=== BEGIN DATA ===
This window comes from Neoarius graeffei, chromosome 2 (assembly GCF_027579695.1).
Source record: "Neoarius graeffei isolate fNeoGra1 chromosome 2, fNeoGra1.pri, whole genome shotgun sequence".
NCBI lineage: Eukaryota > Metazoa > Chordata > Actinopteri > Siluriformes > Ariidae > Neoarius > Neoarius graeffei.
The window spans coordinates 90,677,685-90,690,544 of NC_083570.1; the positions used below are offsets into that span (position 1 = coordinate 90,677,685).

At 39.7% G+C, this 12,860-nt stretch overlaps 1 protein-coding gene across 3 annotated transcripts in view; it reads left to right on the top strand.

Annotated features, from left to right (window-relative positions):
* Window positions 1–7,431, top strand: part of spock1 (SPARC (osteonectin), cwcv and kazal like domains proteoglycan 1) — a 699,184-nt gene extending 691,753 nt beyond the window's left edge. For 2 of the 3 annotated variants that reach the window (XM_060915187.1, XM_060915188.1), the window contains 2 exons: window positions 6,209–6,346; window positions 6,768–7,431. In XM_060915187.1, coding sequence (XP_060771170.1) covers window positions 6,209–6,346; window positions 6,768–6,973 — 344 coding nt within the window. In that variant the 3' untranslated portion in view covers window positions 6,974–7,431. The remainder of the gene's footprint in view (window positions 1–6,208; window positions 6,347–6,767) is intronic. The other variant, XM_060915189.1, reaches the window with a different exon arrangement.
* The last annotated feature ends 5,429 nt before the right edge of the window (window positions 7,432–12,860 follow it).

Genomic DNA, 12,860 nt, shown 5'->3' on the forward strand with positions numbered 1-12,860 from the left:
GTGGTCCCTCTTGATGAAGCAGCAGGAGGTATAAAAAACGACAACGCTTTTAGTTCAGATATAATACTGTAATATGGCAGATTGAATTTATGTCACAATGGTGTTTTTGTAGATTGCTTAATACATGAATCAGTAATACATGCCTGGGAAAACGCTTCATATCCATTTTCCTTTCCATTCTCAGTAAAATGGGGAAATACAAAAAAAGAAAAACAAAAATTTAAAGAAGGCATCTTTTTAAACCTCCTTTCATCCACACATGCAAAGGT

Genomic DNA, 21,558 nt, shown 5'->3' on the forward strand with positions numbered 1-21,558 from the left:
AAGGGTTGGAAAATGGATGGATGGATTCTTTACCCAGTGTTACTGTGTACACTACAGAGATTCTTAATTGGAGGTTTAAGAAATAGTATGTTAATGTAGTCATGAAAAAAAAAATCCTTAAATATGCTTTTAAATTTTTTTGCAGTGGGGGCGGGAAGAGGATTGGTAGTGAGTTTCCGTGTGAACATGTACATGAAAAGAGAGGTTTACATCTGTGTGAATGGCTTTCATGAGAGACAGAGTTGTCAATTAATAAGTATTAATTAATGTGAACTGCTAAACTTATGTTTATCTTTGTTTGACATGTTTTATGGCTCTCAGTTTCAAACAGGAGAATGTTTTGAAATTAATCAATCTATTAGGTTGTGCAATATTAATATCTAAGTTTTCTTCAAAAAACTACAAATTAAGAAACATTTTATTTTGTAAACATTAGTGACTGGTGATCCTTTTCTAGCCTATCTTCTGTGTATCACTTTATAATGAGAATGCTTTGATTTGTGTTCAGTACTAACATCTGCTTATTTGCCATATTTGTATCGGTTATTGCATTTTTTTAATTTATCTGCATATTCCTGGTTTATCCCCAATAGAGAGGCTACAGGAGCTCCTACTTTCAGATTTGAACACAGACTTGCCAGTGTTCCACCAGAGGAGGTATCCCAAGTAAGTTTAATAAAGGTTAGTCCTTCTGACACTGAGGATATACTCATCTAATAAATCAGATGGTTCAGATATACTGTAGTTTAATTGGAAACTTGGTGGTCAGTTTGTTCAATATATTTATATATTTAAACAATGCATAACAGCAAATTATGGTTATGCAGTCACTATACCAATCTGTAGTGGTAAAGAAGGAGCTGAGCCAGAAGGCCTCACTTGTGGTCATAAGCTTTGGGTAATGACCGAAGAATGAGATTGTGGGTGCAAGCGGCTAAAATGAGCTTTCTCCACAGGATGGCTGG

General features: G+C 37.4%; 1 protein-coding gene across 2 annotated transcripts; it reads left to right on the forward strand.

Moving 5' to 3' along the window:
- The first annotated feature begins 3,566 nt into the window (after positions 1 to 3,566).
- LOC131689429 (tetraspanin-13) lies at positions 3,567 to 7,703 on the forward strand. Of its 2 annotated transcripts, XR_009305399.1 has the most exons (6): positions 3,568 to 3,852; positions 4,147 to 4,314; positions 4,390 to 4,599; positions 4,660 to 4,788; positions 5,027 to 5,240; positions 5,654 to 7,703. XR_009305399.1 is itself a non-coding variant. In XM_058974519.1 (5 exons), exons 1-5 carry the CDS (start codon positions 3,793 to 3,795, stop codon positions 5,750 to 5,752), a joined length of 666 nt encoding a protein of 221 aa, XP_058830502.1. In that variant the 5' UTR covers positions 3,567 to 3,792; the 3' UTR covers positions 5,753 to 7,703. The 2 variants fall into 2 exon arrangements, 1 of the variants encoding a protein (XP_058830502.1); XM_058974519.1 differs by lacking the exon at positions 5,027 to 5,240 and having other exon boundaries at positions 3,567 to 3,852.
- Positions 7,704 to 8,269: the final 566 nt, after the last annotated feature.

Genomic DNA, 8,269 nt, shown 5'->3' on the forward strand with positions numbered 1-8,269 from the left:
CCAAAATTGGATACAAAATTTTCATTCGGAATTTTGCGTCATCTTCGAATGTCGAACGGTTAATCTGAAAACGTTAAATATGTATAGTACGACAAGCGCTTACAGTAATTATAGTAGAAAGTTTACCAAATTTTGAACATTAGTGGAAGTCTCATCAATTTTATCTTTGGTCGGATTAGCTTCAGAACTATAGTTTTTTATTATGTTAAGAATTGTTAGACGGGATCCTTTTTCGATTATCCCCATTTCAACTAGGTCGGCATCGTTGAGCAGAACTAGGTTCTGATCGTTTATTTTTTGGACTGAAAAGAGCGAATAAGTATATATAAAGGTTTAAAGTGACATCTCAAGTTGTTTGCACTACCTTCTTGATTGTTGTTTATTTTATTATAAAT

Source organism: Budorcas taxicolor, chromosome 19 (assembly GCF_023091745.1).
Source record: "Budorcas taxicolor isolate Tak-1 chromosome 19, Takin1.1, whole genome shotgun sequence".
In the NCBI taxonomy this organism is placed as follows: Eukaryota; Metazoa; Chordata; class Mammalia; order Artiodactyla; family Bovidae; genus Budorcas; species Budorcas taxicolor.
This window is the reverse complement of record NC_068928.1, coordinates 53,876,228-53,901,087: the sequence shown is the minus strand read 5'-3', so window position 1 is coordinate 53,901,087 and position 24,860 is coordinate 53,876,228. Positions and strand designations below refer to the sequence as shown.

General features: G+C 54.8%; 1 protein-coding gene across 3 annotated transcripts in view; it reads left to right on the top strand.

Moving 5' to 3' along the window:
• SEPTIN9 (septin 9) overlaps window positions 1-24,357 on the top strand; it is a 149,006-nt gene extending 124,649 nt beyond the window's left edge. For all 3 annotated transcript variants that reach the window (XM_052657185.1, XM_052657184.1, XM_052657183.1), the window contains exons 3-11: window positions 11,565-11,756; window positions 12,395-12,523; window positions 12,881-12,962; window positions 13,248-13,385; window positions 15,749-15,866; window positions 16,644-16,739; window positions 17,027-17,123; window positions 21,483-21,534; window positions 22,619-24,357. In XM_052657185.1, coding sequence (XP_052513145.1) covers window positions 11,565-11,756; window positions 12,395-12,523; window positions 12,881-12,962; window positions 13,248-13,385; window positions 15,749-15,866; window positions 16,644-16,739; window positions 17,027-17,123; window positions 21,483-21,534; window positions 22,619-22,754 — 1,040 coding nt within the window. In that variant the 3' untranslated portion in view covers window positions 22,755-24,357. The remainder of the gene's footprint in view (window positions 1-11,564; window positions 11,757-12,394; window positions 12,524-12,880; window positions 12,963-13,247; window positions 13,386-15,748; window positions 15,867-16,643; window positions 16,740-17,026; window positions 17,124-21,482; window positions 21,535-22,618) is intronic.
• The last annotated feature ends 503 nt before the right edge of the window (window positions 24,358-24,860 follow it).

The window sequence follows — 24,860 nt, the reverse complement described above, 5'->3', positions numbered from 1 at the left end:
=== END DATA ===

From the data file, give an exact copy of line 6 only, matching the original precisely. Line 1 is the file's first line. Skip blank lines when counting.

Annotated features, from left to right (window-relative positions):